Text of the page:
THE RETAIL BULLETIN - The home of retail news
Click here
Home Page
News Categories
Department Stores
Electricals and Tech
Food and Drink
General Merchandise
Health and Beauty
Home and DIY
People Matter
Retail Business Strategy
Retail Solutions
Electricals & Technology
Sports and Leisure
Christmas Ads
Shopping Centres, High Streets & Retail Parks
Retail Events
People in Retail Awards 2024
Omnichannel Futures 2024
Retail HR Central 2024
The Future of The High Street 2024
Retail HR Summit
THE Retail Conference
Upcoming Retail Events
Past Retail Events
Retail Insights
Retail Solutions
Subscribe for free
Terms and Policies
Privacy Policy
Coop unveils new strategy as profits decline

Profits were lowered by £37m at the Co-op during the first six months of its financial year as its sales flatlined, new figures have revealed. The… View Article


Coop unveils new strategy as profits decline

Profits were lowered by £37m at the Co-op during the first six months of its financial year as its sales flatlined, new figures have revealed.

The group has posted pre-tax profits of £7m for the period to July 2, 2022, compared to the £44m it achieved during the same time in 2021. It also reported its revenue stalled at £5.6bn.

The results come after the Co-op announced in July plans to cut 400 jobs, with the majority based at its head office in Manchester.

The group blamed a “tough trading environment” for the move as well as the rise in inflation. It also said will bring forward planned cuts as well as reduce roles by not filling vacancies.

In a statement, the Co-op said that “decisive management action” had been taken to reduce operational costs, improve operational performance and prioritise capital expenditure.

The Co-op also set out an ambition to make it the largest convenience retailer in the UK, promising the biggest shake-up in its near 180-year history with growth plans built on a large-scale network of franchise

It added that:

  • Its net debt had been reduced through improving its cashflow. The group also said its deal to sell 129 petrol stations to Asda for £600m would also help drive down debt.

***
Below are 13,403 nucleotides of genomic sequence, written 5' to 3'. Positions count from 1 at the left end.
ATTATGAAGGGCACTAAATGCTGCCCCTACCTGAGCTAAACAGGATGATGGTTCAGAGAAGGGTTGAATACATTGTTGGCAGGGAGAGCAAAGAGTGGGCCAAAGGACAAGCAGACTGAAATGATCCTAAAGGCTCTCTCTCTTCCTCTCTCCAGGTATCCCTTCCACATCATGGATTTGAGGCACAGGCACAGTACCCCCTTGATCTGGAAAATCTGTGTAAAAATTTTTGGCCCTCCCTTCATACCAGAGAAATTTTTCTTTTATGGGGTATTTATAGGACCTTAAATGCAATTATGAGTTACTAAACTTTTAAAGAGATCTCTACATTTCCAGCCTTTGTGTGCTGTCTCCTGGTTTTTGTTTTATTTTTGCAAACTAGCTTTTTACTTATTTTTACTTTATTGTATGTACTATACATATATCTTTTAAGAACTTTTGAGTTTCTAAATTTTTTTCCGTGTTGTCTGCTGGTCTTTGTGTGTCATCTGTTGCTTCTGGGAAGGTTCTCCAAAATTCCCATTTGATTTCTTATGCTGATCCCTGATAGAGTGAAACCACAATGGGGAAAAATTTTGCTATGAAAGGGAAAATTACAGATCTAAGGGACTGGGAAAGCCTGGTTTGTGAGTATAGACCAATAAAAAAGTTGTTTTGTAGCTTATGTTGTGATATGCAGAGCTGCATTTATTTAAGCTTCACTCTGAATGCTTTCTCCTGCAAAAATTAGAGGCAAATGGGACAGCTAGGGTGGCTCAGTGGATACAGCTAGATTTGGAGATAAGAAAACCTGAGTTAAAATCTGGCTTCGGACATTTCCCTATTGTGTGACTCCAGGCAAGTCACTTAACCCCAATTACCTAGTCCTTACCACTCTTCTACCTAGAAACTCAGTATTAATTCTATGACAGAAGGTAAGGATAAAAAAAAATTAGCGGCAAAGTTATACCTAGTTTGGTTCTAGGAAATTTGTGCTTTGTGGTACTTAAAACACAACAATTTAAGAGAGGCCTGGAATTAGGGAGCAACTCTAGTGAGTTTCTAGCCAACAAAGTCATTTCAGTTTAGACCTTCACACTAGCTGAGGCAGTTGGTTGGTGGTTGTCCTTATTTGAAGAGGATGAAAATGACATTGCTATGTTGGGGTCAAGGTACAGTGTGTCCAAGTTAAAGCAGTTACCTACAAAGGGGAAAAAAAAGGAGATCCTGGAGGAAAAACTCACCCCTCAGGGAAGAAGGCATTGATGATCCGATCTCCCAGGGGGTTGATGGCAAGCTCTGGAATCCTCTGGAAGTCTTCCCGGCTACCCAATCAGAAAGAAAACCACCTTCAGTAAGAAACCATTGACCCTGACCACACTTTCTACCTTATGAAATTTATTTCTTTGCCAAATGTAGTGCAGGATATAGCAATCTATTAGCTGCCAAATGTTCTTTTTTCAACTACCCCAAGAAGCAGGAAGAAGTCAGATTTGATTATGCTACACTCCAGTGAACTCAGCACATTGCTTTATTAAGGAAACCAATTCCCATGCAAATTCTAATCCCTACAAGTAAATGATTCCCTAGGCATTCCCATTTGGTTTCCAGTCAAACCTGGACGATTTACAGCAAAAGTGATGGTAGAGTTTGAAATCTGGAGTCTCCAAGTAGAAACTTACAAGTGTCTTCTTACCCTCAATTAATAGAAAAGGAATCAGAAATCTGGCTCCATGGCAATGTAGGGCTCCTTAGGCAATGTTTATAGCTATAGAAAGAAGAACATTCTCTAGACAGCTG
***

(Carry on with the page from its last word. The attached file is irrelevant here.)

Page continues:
• On its sales, the group said that in “very challenging markets” it delivered a “robust” performance while Co-op Food revived its market share to 6.5%.
  • It also revealed that energy and wage inflation increased costs by around £50m compared to the same six months in 2021 before “mitigating cost savings, and rates holidays in H1 2021 create a further £20m adverse variance”.
  • The Co-op added that it expects cost savings to reach £150m in 2023.
  • The Co-op said it had pledged to improve the pay of 41,000 front line employees of up to 5.3% while a £37m project has started to lower the prices of 120 “key products”.

Chief executive Shirine Khoury-Haq said: “Against a highly challenging economic backdrop, we have made significant progress in strengthening our balance sheet, whilst continuing to support the needs of our colleagues, members, customers and the communities in which we operate.

“Our clear focus on developing our businesses, whilst controlling costs, improving our cash-position and reducing debt is paying dividends.

“Looking ahead, while we are mindful of the continued economic challenges, we have great confidence in the underlying strength of the Co-op and all our businesses.

“Having faced into some tough decisions in the first half, focused on cutting costs and improving efficiency, we ended the period stronger both operationally and financially.

“Since then, we have progressed further with the planned sale of our non-core petrol forecourts business. This will strengthen us more and provide the means to invest in our core businesses, whilst enabling us to support our members, customers, colleagues and communities through the cost-of-living crisis.

“I’d like to thank every single one of our colleagues for their leadership in delivering our results and vision this year.”

Subscribe For Retail News